Shadow reads the newspaper article which reveals his wife and Robbie were both killed in the same car accident. They were together in Robbie’s car when Robbie swerved into the path of an oncoming vehicle. Shadow doesn’t have a job (he was going to work for Robbie) and his fate is soon decided by the flip of a coin. He promises to work for Mr. Wednesday if he correctly guesses whether it will be heads or tails. Shadow rigged the toss but even still it came up heads, just like Mr. Wednesday predicted. Despite the fact Shadow thinks this stranger who’s intruded into his life is creepy and despite the fact he doesn’t like him, he’s now obligated to work for him.
Shadow tosses the coin a few times and it continually lands on tails. One toss is intercepted by a passing stranger who takes the coin, flips it in the air, and it disappears. The stranger is named Mad Sweeney (Pablo Schreiber) and he introduces himself as a leprechaun. Given that Mad Sweeney’s taller than most men, Shadow finds this hard to believe. Mad Sweeney calls that a stereotype, and Shadow’s coin finally falls from the air onto the table. He asks if Shadow knows who Mr. Wednesday really is and then Mr. Wednesday joins them with a tray of mead (honey wine). The drinks seal the deal and now Shadow is Mr. Wednesday’s bodyguard/aide-de-camp/driver. If necessary – but only if necessary – Shadow will “kick the asses of those whose asses require kicking.”
Mad Sweeney tosses darts, chiming in that Mr. Wednesday is a hustler. Mr. Wednesday admits that’s true, and Shadow says all he wants is to go to his wife’s funeral. He agrees to work for Mr. Wednesday for $2,000 a week after that, but says he won’t hurt anyone for fun or profit. Two more shots of mead and the deal is sealed.
After Mr. Wednesday walks away, Mad Sweeney shows off his own coin trick, pulling gold coins out of the air and from behind his ear. He even spits one out of his mouth, and Shadow’s freaked out by this gigantic leprechaun. Mad Sweeney says he simply plucked them out of the air, offering to fight Shadow for the details on how he pulled off this mysterious gold coin trick. Shadow refuses to fight, but Mad Sweeney keeps egging him on, calling him a coward. He slaps Shadow with the newspaper open to Laura’s obituary while calling his dead wife a fine-looking lady. Shadow loses it and punches Mad Sweeney in the nose. Mad Sweeney tosses Shadow around, but Shadow manages to get in a few good licks. Mr. Wednesday looks on smiling as Shadow bloodies Mad Sweeney’s face. When Mad Sweeney asks him if he can feel the joy of the fight, Shadow declares the fight is over. It’s not, and Mad Sweeney attacks again.
The scene switches to the following day with Mr. Wednesday driving a hungover and sore Shadow. He asks if Mad Sweeney taught him the gold coin trick and Mr. Wednesday says he did, but Shadow’s new boss didn’t hear the details.
They pull over so Shadow can clean up for his wife’s funeral. They finally arrive in Eagle Point, check into a motel, and Shadow heads off to say goodbye to his wife. He finds an empty seat at the funeral service next to Robbie’s wife, Audrey (Betty Gilpin), and she says the funeral home did a good job of reconstructing Laura’s face for the open casket. After Shadow talks about how much Robbie and Laura loved her, Audrey breaks the news Laura died while performing fellatio in the car on Robbie while he was driving.
Shadow remains seated by Laura’s grave after the funeral is long over. It’s deep into the night when he finally speaks out loud, asking if it was a one-time thing or if it was love. He had a surprise for her – he read 813 books while he was locked up – because he wanted to come back better than when he left. He pulls out the gold coin and it lands on Laura’s grave.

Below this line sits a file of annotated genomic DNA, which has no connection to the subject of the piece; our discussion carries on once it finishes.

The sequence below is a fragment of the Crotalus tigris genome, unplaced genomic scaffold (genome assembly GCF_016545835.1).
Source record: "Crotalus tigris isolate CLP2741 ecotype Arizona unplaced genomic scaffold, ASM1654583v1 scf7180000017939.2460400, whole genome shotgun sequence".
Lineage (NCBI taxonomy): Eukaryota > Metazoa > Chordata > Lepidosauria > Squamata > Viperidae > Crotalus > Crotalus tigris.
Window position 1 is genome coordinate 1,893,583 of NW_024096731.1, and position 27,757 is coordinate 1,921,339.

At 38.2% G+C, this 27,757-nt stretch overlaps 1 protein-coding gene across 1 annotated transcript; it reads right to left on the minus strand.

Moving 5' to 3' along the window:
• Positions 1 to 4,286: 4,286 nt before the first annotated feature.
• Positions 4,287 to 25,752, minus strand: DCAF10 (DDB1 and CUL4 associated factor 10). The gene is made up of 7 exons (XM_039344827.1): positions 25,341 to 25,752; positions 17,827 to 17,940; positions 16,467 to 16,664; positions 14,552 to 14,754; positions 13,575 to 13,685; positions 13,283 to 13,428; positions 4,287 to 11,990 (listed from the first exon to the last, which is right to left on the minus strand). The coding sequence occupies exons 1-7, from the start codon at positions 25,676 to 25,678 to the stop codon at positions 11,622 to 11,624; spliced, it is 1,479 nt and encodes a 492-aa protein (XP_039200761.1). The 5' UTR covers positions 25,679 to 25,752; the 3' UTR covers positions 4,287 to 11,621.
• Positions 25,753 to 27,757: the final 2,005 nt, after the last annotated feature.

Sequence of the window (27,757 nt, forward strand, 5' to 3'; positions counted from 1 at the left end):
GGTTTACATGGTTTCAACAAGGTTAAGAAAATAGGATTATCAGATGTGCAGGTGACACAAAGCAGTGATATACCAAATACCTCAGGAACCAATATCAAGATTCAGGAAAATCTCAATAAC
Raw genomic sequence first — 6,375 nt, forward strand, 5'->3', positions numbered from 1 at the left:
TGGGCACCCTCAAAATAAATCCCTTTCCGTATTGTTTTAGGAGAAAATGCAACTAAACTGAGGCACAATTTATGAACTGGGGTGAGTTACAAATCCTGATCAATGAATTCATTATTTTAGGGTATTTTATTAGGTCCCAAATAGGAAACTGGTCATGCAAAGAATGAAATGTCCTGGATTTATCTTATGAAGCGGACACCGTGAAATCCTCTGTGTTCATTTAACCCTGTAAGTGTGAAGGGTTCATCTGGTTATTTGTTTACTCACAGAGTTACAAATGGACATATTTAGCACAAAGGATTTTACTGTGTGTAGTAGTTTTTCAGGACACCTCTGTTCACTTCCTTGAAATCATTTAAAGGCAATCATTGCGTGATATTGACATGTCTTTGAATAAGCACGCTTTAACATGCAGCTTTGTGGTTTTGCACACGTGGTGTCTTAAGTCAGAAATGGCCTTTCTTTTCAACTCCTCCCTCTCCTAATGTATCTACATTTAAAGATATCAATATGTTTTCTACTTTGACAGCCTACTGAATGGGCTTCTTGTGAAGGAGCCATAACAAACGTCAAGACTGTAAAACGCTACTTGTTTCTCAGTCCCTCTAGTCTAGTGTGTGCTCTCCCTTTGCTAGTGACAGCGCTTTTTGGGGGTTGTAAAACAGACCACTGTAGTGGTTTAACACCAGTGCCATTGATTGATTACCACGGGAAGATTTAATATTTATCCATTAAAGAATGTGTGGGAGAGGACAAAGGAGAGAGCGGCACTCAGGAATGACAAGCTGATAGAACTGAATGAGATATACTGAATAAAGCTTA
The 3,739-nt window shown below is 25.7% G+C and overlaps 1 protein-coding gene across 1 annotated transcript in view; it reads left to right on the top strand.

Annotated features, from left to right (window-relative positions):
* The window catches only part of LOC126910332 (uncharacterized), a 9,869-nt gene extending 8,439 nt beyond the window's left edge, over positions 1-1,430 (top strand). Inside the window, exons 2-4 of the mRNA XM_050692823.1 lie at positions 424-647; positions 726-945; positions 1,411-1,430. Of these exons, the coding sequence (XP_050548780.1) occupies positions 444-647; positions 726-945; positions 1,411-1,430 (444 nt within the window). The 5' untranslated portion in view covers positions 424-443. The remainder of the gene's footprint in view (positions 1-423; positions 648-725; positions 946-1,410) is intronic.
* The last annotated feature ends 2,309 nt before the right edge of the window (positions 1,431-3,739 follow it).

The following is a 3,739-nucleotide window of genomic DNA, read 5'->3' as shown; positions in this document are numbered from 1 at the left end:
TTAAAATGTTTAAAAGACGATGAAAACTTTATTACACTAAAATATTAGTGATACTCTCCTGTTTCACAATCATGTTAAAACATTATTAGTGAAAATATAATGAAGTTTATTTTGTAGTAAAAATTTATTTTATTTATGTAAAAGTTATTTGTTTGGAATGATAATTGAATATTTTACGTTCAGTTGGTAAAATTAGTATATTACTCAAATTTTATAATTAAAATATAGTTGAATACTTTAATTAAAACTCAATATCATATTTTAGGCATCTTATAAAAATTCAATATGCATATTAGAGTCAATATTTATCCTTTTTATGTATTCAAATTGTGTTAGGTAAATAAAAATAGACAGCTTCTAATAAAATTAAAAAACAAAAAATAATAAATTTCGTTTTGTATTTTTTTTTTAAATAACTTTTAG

Audrey stumbles up, either high or drunk, angry over attending two funerals in one day. She’s not sure how long Laura and Robbie were together, but she believes it was a long time. She also reveals Robbie’s penis was severed in the accident and she told the coroner to leave it where he found it. She adds that although that was Laura’s mouth, she actually had them put it “somewhere special.” Audrey suggests closure for both would be if she did to Shadow what Laura was doing to her husband when they crashed. Shadow keeps telling her no and demanding she stop, and finally Audrey collapses in his arms and cries.
The gold coin sinks through the dirt on Laura’s grave and disappears.
Shadow walks away from the cemetery, keeping to the middle of the road. He hears weird sounds coming from behind him and sees little white lights flying a few feet off the ground. They disappear as he approaches and he finds some sort of metallic box with lights emanating from inside on the ground. It transforms into a small robot-like thing and flies up, attaching itself to Shadow’s face.
Technical Boy (Bruce Langley) materializes and Shadow asks to be dropped off at a motel in Maryland. He’s hit by two incompletely formed faceless bodyguards, and Technical Boy tells Shadow not to f*ck with him. Technical Boy confirms Shadow’s working for Mr. Wednesday and blows smoke in his face from synthetic toad skins. He asks what Wednesday’s game plan is and Shadow replies that he’s just an errand boy. The toad skin-smoking stranger says Mr. Wednesday and his ilk are forgotten and old, and as the smoke affects Shadow the stranger pixelates. Technical Boy asks again what Wednesday is up to and Shadow again says he doesn’t know. Technical Boy commands his bodyguards (now there’s more than just two) to kill Shadow and then pauses their attack to advise Shadow that he won’t just be killed, he’ll be deleted. He presses a button and Shadow flies out of the car (or whatever vehicle he was in) with the robot-like thing still attached to his face. It falls off and Shadow lands and is immediately set upon by more faceless bodyguards who continue to beat him. They fasten a noose around his neck and hang him from a tree as he desperately tries to get free.
Shadow’s body stops moving and blood suddenly fills the air. The noose breaks and Shadow falls to the ground where’s he’s quickly coated with blood. American Gods season one episode one ends with Shadow looking out over dead bodies, all of whom have been chopped into pieces.